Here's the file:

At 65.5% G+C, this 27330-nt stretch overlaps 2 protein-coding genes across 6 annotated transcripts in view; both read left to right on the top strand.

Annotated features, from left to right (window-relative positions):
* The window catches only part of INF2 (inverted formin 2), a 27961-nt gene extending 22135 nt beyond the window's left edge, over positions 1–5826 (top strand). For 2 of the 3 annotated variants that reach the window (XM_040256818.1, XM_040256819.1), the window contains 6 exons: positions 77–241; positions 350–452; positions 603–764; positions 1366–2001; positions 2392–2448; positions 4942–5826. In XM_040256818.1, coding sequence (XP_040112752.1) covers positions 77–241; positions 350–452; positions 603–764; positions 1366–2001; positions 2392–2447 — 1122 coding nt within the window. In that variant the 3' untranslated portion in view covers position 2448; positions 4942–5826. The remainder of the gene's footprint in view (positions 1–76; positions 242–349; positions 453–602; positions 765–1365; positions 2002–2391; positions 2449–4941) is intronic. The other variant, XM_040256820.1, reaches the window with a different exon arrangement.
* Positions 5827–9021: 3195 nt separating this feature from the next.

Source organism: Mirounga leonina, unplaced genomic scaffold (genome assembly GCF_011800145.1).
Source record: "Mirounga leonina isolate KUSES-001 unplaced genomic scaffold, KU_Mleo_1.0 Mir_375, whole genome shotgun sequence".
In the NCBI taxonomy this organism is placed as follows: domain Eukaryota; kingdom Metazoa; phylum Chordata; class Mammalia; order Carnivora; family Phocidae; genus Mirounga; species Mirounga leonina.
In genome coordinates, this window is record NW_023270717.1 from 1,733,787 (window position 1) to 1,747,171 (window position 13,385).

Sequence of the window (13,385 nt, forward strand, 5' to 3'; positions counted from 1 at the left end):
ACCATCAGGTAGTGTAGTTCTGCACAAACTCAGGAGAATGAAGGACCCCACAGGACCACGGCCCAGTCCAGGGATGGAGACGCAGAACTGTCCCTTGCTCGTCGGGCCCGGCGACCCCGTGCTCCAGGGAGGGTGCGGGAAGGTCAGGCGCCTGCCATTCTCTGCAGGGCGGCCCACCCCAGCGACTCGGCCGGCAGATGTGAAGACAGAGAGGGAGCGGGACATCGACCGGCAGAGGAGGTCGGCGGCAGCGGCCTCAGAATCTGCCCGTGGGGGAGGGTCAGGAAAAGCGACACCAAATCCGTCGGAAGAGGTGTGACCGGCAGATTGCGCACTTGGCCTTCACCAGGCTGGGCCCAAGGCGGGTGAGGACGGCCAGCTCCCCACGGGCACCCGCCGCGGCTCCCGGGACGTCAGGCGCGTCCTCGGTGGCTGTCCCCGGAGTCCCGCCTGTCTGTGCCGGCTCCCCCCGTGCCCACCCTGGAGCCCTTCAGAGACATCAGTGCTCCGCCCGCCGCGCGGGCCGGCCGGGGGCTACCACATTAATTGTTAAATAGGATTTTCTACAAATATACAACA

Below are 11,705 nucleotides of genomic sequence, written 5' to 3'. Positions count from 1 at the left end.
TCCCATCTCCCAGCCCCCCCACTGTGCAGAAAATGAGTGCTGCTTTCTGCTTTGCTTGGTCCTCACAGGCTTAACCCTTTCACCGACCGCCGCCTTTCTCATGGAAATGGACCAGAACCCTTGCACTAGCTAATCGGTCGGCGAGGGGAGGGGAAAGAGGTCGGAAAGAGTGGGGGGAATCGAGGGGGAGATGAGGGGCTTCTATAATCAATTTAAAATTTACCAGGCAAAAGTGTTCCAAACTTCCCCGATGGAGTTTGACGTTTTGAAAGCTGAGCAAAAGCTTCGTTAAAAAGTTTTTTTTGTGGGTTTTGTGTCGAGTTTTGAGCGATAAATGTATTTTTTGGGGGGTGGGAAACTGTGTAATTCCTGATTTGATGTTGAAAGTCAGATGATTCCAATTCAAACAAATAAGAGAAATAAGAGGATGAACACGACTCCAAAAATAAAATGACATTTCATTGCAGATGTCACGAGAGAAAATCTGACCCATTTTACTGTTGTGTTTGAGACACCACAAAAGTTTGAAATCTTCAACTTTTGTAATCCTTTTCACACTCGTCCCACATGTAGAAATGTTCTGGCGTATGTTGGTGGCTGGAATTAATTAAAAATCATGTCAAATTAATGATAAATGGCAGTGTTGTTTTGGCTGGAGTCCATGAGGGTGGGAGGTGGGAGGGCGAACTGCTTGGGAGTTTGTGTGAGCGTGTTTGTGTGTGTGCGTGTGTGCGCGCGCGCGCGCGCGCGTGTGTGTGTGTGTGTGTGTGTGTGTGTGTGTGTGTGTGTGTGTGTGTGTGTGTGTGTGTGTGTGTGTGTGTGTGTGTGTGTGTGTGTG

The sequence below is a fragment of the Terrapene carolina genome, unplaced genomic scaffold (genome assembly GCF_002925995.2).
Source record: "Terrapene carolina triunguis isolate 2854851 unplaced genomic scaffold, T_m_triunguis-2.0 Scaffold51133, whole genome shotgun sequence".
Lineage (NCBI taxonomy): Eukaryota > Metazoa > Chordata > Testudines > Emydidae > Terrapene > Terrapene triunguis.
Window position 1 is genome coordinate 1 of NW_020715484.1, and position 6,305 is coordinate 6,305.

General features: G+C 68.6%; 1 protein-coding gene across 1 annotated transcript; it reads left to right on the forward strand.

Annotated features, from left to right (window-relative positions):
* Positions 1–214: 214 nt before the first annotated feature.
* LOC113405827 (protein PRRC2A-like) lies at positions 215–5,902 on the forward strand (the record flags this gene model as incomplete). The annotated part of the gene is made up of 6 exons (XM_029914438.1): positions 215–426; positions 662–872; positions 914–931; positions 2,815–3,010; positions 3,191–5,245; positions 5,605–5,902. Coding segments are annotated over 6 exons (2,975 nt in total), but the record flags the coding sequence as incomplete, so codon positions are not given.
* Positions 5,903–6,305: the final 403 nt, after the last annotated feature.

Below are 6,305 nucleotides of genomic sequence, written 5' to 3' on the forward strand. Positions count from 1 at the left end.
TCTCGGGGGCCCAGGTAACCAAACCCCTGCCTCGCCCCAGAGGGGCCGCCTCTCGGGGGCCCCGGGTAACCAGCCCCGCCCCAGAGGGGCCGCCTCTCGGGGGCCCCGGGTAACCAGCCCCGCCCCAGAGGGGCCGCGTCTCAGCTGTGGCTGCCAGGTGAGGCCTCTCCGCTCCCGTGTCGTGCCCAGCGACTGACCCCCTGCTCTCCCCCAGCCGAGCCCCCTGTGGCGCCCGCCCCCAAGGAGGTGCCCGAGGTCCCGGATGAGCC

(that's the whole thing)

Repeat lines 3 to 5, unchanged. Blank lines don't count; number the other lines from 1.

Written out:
* The window catches only part of INF2 (inverted formin 2), a 27961-nt gene extending 22135 nt beyond the window's left edge, over positions 1–5826 (top strand). For 2 of the 3 annotated variants that reach the window (XM_040256818.1, XM_040256819.1), the window contains 6 exons: positions 77–241; positions 350–452; positions 603–764; positions 1366–2001; positions 2392–2448; positions 4942–5826. In XM_040256818.1, coding sequence (XP_040112752.1) covers positions 77–241; positions 350–452; positions 603–764; positions 1366–2001; positions 2392–2447 — 1122 coding nt within the window. In that variant the 3' untranslated portion in view covers position 2448; positions 4942–5826. The remainder of the gene's footprint in view (positions 1–76; positions 242–349; positions 453–602; positions 765–1365; positions 2002–2391; positions 2449–4941) is intronic. The other variant, XM_040256820.1, reaches the window with a different exon arrangement.
* Positions 5827–9021: 3195 nt separating this feature from the next.

Source organism: Mirounga leonina, unplaced genomic scaffold (genome assembly GCF_011800145.1).